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Southern Savvy:
Frogmore Stew for beginners

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Southern Savvy:<br> Frogmore Stew for beginners
Written by Emily Storrow | Photos by Jonathan Boncek

A native son shares the secrets
to South Carolina’s signature seafood boil

 

When the weather’s nice around the holidays in Charleston, South Carolina, Jeremiah Bacon can quickly get on board with moving the Thanksgiving feast outside and swapping the traditional turkey and sides for an oyster roast and steaming heap of frogmore stew. Despite its name, frogmore stew contains no frogs, nor is it a stew; rather, it’s a seafood boil with roots in Gullah cooking. Recipes vary by cook, but the basics tend to be this: Fresh shrimp, sausage, corn, potatoes, and onions take a swim in water laced with Old Bay. When everything’s cooked, the pot is drained and the good stuff is served, preferably outside on newspaper but always in a welcoming pile with lots of napkins nearby. While measurements don’t have to be perfect, there is one non-negotiable rule: local and fresh ingredients only.

For Bacon, who grew up shrimping, fishing, and crabbing just outside of Charleston on Johns Island, the recipe is ripe for interpretation. He turns to his classic culinary training to elevate the boil just enough to ensure the ingredients really shine. The chef has always had a deep connection to the water—and a real respect for its bounty—so his frogmore stew is bound to take advantage of whatever’s in season, be it shrimp, crabs, or clams. “I’m not a stickler,” he says. Of course, there’s also corn, and potatoes have their place, but he prefers the small, creamy varieties—cut potatoes will be waterlogged by the time they’re served, he says. He opts for shallots over onions (“they’re milder, and have a nice sweetness to them”). And when it comes to seasoning the boil beyond Old Bay, he garners inspiration from a court bouillon, adding in celery, garlic, bay leaves, whole black peppercorns, and lemon juice. Before digging in, he sets out an assortment of accoutrements: melted butter, cocktail sauce, lemon juice, salt, and, for the corn and potatoes, espelette. The Spanish chile powder offers a little color, sweetness, and mild heat. It’s an ingredient he came to love while working under Eric Rupert at New York’s famed Le Bernardin—during the only period he found himself away from home. Sure, it may not be how his mom made it, but that’s the beauty of the boil.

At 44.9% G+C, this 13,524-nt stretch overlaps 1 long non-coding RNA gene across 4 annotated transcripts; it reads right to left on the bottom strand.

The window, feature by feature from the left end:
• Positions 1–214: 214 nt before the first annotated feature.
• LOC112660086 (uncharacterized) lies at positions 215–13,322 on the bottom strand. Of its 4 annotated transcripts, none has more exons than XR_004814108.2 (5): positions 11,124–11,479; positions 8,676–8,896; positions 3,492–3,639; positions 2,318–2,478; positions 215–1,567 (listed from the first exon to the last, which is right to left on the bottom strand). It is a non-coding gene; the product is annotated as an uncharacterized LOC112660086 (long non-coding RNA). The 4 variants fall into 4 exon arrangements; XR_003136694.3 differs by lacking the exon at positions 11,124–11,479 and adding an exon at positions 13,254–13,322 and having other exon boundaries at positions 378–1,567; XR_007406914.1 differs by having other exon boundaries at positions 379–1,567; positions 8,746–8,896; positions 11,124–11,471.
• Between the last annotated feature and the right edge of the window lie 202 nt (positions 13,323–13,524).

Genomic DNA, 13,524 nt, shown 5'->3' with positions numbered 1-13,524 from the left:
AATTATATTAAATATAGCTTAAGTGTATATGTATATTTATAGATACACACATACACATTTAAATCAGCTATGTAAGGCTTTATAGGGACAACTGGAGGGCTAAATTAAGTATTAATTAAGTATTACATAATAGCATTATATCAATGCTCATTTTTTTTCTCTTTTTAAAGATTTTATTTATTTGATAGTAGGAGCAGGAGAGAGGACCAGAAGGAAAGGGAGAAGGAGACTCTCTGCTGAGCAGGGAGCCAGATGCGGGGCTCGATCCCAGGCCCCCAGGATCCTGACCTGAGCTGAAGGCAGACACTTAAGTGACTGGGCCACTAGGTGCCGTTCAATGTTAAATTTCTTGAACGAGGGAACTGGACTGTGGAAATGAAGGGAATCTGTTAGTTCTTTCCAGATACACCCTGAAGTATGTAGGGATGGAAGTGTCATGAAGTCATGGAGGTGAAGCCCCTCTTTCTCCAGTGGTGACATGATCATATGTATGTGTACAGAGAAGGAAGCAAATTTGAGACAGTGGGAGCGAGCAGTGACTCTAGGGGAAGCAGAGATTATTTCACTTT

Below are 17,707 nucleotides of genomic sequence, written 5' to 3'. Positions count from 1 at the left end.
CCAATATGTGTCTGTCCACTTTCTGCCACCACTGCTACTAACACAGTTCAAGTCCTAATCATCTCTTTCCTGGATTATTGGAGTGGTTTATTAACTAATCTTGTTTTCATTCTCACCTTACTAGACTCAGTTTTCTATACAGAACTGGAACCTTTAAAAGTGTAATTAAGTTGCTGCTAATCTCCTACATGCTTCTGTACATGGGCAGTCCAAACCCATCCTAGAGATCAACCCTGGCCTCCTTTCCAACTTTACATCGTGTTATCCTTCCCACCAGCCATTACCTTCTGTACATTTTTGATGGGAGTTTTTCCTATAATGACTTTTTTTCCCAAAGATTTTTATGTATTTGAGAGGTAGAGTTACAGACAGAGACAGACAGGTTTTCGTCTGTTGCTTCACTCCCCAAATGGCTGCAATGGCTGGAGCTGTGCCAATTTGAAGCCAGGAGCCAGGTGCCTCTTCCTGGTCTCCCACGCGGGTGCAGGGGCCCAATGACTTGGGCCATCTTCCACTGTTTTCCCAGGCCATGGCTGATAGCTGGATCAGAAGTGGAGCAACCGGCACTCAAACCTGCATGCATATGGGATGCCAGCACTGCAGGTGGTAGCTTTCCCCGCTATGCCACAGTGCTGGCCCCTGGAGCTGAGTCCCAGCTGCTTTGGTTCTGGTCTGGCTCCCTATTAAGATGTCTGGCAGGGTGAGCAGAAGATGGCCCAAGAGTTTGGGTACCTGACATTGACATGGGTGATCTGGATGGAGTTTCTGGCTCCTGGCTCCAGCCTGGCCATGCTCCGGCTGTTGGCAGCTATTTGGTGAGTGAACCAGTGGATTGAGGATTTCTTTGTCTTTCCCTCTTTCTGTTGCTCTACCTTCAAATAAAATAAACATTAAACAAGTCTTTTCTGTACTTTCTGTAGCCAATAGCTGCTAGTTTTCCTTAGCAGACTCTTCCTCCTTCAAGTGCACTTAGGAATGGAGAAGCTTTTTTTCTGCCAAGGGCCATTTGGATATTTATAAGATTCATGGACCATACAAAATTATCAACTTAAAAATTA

Jeremiah Bacon’s Frogmore Stew